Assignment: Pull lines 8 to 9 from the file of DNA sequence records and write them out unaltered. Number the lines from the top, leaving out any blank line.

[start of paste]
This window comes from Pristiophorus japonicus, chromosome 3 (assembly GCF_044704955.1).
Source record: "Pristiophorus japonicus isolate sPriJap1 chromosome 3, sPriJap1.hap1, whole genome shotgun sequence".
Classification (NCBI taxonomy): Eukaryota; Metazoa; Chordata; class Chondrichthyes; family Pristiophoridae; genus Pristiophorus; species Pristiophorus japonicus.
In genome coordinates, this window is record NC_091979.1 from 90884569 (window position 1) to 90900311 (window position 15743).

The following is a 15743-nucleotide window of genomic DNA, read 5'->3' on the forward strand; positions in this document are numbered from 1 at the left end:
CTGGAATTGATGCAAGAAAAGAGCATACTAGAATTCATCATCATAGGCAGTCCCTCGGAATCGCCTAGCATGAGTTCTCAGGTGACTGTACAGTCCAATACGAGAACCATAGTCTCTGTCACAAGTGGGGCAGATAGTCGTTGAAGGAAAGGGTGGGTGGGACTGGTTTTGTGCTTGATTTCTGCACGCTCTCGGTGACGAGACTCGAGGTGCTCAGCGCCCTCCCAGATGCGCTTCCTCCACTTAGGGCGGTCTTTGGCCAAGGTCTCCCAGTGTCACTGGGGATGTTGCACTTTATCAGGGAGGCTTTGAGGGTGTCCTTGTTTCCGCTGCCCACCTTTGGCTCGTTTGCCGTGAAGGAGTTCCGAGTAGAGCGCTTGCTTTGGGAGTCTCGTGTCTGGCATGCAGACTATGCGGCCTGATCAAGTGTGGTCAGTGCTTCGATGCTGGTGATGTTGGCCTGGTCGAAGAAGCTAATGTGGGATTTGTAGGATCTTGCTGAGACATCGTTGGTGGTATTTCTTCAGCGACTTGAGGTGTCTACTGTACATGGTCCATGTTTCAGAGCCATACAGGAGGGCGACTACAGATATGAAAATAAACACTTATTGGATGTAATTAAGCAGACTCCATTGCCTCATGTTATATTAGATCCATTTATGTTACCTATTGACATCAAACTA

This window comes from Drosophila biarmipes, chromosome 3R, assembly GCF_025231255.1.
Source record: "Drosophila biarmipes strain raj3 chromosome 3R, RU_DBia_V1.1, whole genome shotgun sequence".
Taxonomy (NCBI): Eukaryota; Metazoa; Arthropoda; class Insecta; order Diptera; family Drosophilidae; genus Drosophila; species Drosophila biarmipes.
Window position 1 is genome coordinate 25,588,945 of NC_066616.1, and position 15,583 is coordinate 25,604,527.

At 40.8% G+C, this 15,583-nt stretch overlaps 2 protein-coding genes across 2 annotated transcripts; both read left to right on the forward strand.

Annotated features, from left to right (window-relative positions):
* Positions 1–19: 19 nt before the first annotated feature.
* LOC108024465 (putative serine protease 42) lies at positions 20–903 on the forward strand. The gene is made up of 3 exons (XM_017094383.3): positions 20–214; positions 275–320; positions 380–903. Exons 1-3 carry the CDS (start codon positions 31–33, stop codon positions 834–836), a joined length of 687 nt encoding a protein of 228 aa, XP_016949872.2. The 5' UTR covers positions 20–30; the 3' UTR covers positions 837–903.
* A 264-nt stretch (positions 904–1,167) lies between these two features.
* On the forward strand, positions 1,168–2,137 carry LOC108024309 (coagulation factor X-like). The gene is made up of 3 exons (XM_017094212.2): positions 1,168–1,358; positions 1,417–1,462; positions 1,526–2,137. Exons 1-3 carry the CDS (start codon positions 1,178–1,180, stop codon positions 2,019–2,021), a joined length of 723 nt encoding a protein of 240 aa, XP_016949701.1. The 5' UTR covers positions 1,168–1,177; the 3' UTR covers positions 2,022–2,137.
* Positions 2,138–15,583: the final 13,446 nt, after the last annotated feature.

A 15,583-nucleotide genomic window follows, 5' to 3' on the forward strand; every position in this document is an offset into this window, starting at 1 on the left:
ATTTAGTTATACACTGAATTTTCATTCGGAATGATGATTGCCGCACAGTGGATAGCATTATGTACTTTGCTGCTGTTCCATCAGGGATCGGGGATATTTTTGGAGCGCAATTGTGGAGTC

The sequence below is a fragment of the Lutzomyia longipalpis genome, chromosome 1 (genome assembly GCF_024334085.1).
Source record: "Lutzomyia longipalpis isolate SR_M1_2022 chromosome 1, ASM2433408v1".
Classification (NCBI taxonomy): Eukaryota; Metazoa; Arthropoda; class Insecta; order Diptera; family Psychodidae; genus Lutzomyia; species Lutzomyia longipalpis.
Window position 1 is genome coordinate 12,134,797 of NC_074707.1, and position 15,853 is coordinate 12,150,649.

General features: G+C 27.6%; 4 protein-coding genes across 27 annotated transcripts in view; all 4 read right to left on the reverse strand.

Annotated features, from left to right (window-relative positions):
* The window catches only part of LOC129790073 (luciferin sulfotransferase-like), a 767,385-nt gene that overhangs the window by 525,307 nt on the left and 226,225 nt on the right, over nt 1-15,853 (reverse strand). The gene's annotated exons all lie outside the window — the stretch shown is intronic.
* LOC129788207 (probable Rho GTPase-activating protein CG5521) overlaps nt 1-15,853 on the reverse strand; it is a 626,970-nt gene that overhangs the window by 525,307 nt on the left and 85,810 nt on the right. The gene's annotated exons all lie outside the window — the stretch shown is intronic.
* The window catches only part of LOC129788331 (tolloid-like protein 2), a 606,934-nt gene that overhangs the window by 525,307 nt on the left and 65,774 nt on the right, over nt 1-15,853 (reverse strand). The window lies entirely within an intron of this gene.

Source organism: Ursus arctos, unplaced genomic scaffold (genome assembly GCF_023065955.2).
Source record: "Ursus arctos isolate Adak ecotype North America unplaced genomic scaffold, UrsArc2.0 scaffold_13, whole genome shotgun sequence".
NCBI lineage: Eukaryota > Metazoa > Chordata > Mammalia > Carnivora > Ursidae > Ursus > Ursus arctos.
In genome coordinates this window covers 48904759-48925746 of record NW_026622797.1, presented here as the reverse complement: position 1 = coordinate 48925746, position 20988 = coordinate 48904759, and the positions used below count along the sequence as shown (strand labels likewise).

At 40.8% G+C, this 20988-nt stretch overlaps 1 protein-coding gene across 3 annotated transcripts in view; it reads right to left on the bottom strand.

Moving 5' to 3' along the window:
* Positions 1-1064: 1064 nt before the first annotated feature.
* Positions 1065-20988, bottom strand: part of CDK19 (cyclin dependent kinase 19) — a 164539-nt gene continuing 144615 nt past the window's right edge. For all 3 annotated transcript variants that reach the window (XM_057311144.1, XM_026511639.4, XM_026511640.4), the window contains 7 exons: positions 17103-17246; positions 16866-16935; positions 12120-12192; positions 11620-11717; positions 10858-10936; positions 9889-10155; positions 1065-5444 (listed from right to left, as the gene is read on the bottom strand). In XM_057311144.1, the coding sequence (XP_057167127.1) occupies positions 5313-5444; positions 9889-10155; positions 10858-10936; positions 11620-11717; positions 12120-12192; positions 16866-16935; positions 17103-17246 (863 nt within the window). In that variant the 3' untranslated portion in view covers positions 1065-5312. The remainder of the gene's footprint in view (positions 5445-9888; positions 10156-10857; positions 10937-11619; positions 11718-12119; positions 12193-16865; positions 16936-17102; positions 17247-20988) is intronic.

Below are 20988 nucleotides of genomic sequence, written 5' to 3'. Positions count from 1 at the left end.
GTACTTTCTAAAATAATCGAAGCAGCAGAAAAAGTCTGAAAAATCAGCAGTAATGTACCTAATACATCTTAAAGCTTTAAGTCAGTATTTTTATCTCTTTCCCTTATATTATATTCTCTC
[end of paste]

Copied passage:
Source record: "Drosophila biarmipes strain raj3 chromosome 3R, RU_DBia_V1.1, whole genome shotgun sequence".
Taxonomy (NCBI): Eukaryota; Metazoa; Arthropoda; class Insecta; order Diptera; family Drosophilidae; genus Drosophila; species Drosophila biarmipes.